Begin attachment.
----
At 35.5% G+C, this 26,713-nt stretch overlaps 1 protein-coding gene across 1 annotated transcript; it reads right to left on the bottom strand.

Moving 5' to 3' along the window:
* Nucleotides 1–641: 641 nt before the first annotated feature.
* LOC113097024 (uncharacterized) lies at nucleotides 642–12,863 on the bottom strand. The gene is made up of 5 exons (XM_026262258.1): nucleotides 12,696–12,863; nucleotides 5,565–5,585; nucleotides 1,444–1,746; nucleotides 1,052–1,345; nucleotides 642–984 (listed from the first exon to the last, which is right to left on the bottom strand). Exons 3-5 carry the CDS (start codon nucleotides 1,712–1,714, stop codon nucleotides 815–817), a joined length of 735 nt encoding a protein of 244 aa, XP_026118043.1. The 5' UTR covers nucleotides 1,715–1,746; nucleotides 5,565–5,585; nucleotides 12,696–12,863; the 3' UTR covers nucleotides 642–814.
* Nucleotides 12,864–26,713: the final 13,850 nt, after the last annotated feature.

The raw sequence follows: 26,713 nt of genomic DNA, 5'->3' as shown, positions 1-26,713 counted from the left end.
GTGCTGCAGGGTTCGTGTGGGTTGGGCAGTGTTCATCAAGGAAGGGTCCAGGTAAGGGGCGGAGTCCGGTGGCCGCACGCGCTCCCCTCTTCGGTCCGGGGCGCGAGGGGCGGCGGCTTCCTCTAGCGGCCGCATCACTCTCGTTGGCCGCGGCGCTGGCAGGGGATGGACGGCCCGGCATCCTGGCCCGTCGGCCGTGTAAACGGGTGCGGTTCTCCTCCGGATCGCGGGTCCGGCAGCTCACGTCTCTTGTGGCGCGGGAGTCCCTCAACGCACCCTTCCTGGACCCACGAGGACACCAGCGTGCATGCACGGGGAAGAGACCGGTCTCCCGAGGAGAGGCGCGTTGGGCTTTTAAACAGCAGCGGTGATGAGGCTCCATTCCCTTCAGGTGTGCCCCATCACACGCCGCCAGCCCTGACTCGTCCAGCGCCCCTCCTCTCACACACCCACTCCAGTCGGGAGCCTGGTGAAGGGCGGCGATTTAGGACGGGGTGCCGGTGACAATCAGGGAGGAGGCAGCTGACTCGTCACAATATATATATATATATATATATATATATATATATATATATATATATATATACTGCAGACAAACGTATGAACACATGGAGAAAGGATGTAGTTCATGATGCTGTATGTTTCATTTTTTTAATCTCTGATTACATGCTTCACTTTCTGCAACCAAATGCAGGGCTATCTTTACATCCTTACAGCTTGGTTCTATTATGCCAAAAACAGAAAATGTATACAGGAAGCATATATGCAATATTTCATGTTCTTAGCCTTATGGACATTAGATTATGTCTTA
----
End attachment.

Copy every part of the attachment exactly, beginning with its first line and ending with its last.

At 35.5% G+C, this 26,713-nt stretch overlaps 1 protein-coding gene across 1 annotated transcript; it reads right to left on the bottom strand.

Moving 5' to 3' along the window:
* Nucleotides 1–641: 641 nt before the first annotated feature.
* LOC113097024 (uncharacterized) lies at nucleotides 642–12,863 on the bottom strand. The gene is made up of 5 exons (XM_026262258.1): nucleotides 12,696–12,863; nucleotides 5,565–5,585; nucleotides 1,444–1,746; nucleotides 1,052–1,345; nucleotides 642–984 (listed from the first exon to the last, which is right to left on the bottom strand). Exons 3-5 carry the CDS (start codon nucleotides 1,712–1,714, stop codon nucleotides 815–817), a joined length of 735 nt encoding a protein of 244 aa, XP_026118043.1. The 5' UTR covers nucleotides 1,715–1,746; nucleotides 5,565–5,585; nucleotides 12,696–12,863; the 3' UTR covers nucleotides 642–814.
* Nucleotides 12,864–26,713: the final 13,850 nt, after the last annotated feature.

The raw sequence follows: 26,713 nt of genomic DNA, 5'->3' as shown, positions 1-26,713 counted from the left end.
GTGCTGCAGGGTTCGTGTGGGTTGGGCAGTGTTCATCAAGGAAGGGTCCAGGTAAGGGGCGGAGTCCGGTGGCCGCACGCGCTCCCCTCTTCGGTCCGGGGCGCGAGGGGCGGCGGCTTCCTCTAGCGGCCGCATCACTCTCGTTGGCCGCGGCGCTGGCAGGGGATGGACGGCCCGGCATCCTGGCCCGTCGGCCGTGTAAACGGGTGCGGTTCTCCTCCGGATCGCGGGTCCGGCAGCTCACGTCTCTTGTGGCGCGGGAGTCCCTCAACGCACCCTTCCTGGACCCACGAGGACACCAGCGTGCATGCACGGGGAAGAGACCGGTCTCCCGAGGAGAGGCGCGTTGGGCTTTTAAACAGCAGCGGTGATGAGGCTCCATTCCCTTCAGGTGTGCCCCATCACACGCCGCCAGCCCTGACTCGTCCAGCGCCCCTCCTCTCACACACCCACTCCAGTCGGGAGCCTGGTGAAGGGCGGCGATTTAGGACGGGGTGCCGGTGACAATCAGGGAGGAGGCAGCTGACTCGTCACAATATATATATATATATATATATATATATATATATATATATATATATATATACTGCAGACAAACGTATGAACACATGGAGAAAGGATGTAGTTCATGATGCTGTATGTTTCATTTTTTTAATCTCTGATTACATGCTTCACTTTCTGCAACCAAATGCAGGGCTATCTTTACATCCTTACAGCTTGGTTCTATTATGCCAAAAACAGAAAATGTATACAGGAAGCATATATGCAATATTTCATGTTCTTAGCCTTATGGACATTAGATTATGTCTTA